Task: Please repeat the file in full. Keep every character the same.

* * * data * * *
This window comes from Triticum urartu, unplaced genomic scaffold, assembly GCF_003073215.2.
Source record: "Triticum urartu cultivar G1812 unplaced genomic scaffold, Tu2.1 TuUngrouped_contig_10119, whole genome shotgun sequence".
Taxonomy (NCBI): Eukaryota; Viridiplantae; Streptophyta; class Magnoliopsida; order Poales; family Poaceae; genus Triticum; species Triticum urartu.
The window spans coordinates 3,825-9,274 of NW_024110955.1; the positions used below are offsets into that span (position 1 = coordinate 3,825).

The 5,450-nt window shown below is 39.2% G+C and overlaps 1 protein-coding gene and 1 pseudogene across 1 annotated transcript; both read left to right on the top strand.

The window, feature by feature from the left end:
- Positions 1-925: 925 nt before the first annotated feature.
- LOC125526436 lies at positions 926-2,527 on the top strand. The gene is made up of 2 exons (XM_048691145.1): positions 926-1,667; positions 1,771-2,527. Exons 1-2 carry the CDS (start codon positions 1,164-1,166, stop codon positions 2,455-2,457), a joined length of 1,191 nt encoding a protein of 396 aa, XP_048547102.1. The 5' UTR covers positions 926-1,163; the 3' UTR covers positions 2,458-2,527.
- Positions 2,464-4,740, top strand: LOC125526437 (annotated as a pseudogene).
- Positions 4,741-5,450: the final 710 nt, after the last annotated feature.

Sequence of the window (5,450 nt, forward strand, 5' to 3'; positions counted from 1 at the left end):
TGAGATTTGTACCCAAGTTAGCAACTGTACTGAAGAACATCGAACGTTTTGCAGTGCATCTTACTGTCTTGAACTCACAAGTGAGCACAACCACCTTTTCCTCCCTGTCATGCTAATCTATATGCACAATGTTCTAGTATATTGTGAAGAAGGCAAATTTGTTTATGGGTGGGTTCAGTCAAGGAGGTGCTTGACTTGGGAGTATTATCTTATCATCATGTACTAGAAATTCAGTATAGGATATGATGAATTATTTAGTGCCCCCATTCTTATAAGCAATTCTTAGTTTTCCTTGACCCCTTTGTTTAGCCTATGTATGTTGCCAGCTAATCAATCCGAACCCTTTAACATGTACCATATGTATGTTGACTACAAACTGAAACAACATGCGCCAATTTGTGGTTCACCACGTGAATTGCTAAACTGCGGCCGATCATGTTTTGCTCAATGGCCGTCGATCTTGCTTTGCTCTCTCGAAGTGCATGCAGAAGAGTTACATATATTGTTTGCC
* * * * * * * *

This window comes from Triticum urartu, unplaced genomic scaffold, assembly GCF_003073215.2.
Source record: "Triticum urartu cultivar G1812 unplaced genomic scaffold, Tu2.1 TuUngrouped_contig_10119, whole genome shotgun sequence".
Taxonomy (NCBI): Eukaryota; Viridiplantae; Streptophyta; class Magnoliopsida; order Poales; family Poaceae; genus Triticum; species Triticum urartu.
The window spans coordinates 3,825-9,274 of NW_024110955.1; the positions used below are offsets into that span (position 1 = coordinate 3,825).

The 5,450-nt window shown below is 39.2% G+C and overlaps 1 protein-coding gene and 1 pseudogene across 1 annotated transcript; both read left to right on the top strand.

The window, feature by feature from the left end:
- Positions 1-925: 925 nt before the first annotated feature.
- LOC125526436 lies at positions 926-2,527 on the top strand. The gene is made up of 2 exons (XM_048691145.1): positions 926-1,667; positions 1,771-2,527. Exons 1-2 carry the CDS (start codon positions 1,164-1,166, stop codon positions 2,455-2,457), a joined length of 1,191 nt encoding a protein of 396 aa, XP_048547102.1. The 5' UTR covers positions 926-1,163; the 3' UTR covers positions 2,458-2,527.
- Positions 2,464-4,740, top strand: LOC125526437 (annotated as a pseudogene).
- Positions 4,741-5,450: the final 710 nt, after the last annotated feature.

Sequence of the window (5,450 nt, forward strand, 5' to 3'; positions counted from 1 at the left end):
TGAGATTTGTACCCAAGTTAGCAACTGTACTGAAGAACATCGAACGTTTTGCAGTGCATCTTACTGTCTTGAACTCACAAGTGAGCACAACCACCTTTTCCTCCCTGTCATGCTAATCTATATGCACAATGTTCTAGTATATTGTGAAGAAGGCAAATTTGTTTATGGGTGGGTTCAGTCAAGGAGGTGCTTGACTTGGGAGTATTATCTTATCATCATGTACTAGAAATTCAGTATAGGATATGATGAATTATTTAGTGCCCCCATTCTTATAAGCAATTCTTAGTTTTCCTTGACCCCTTTGTTTAGCCTATGTATGTTGCCAGCTAATCAATCCGAACCCTTTAACATGTACCATATGTATGTTGACTACAAACTGAAACAACATGCGCCAATTTGTGGTTCACCACGTGAATTGCTAAACTGCGGCCGATCATGTTTTGCTCAATGGCCGTCGATCTTGCTTTGCTCTCTCGAAGTGCATGCAGAAGAGTTACATATATTGTTTGCC